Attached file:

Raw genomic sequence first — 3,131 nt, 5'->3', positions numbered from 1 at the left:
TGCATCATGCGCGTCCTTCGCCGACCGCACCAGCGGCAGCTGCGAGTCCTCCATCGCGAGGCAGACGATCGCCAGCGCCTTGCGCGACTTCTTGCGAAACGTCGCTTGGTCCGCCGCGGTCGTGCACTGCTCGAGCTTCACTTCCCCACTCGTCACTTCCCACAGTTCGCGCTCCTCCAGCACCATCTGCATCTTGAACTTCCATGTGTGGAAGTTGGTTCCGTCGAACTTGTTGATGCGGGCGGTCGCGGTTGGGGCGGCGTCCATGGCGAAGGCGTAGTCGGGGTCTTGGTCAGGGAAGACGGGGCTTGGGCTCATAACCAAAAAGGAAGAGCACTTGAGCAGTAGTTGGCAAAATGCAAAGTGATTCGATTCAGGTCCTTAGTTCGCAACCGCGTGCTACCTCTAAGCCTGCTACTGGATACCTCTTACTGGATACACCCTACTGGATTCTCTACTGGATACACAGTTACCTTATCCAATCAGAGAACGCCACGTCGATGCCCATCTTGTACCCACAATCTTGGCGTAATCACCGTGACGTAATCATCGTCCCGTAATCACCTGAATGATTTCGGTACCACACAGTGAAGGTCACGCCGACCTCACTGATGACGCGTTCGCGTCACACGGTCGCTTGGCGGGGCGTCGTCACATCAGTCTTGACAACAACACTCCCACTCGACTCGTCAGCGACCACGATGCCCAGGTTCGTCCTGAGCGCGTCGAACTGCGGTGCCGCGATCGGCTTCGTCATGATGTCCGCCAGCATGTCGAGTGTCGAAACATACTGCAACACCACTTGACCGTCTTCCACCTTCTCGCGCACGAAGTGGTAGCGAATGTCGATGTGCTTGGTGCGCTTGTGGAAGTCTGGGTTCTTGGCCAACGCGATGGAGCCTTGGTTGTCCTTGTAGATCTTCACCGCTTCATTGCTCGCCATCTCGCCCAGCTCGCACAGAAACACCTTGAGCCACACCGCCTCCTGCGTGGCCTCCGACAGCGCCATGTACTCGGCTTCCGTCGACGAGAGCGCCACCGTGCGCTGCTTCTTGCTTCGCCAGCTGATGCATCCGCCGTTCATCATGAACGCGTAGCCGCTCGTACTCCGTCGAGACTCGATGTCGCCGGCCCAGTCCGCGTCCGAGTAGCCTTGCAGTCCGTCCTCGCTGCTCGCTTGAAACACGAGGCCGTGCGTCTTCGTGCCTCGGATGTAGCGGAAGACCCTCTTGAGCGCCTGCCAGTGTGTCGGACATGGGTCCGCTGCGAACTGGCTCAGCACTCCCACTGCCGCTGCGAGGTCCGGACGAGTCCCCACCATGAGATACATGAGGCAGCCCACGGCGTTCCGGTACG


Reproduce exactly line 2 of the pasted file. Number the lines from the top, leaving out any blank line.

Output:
TGCATCATGCGCGTCCTTCGCCGACCGCACCAGCGGCAGCTGCGAGTCCTCCATCGCGAGGCAGACGATCGCCAGCGCCTTGCGCGACTTCTTGCGAAACGTCGCTTGGTCCGCCGCGGTCGTGCACTGCTCGAGCTTCACTTCCCCACTCGTCACTTCCCACAGTTCGCGCTCCTCCAGCACCATCTGCATCTTGAACTTCCATGTGTGGAAGTTGGTTCCGTCGAACTTGTTGATGCGGGCGGTCGCGGTTGGGGCGGCGTCCATGGCGAAGGCGTAGTCGGGGTCTTGGTCAGGGAAGACGGGGCTTGGGCTCATAACCAAAAAGGAAGAGCACTTGAGCAGTAGTTGGCAAAATGCAAAGTGATTCGATTCAGGTCCTTAGTTCGCAACCGCGTGCTACCTCTAAGCCTGCTACTGGATACCTCTTACTGGATACACCCTACTGGATTCTCTACTGGATACACAGTTACCTTATCCAATCAGAGAACGCCACGTCGATGCCCATCTTGTACCCACAATCTTGGCGTAATCACCGTGACGTAATCATCGTCCCGTAATCACCTGAATGATTTCGGTACCACACAGTGAAGGTCACGCCGACCTCACTGATGACGCGTTCGCGTCACACGGTCGCTTGGCGGGGCGTCGTCACATCAGTCTTGACAACAACACTCCCACTCGACTCGTCAGCGACCACGATGCCCAGGTTCGTCCTGAGCGCGTCGAACTGCGGTGCCGCGATCGGCTTCGTCATGATGTCCGCCAGCATGTCGAGTGTCGAAACATACTGCAACACCACTTGACCGTCTTCCACCTTCTCGCGCACGAAGTGGTAGCGAATGTCGATGTGCTTGGTGCGCTTGTGGAAGTCTGGGTTCTTGGCCAACGCGATGGAGCCTTGGTTGTCCTTGTAGATCTTCACCGCTTCATTGCTCGCCATCTCGCCCAGCTCGCACAGAAACACCTTGAGCCACACCGCCTCCTGCGTGGCCTCCGACAGCGCCATGTACTCGGCTTCCGTCGACGAGAGCGCCACCGTGCGCTGCTTCTTGCTTCGCCAGCTGATGCATCCGCCGTTCATCATGAACGCGTAGCCGCTCGTACTCCGTCGAGACTCGATGTCGCCGGCCCAGTCCGCGTCCGAGTAGCCTTGCAGTCCGTCCTCGCTGCTCGCTTGAAACACGAGGCCGTGCGTCTTCGTGCCTCGGATGTAGCGGAAGACCCTCTTGAGCGCCTGCCAGTGTGTCGGACATGGGTCCGCTGCGAACTGGCTCAGCACTCCCACTGCCGCTGCGAGGTCCGGACGAGTCCCCACCATGAGATACATGAGGCAGCCCACGGCGTTCCGGTACG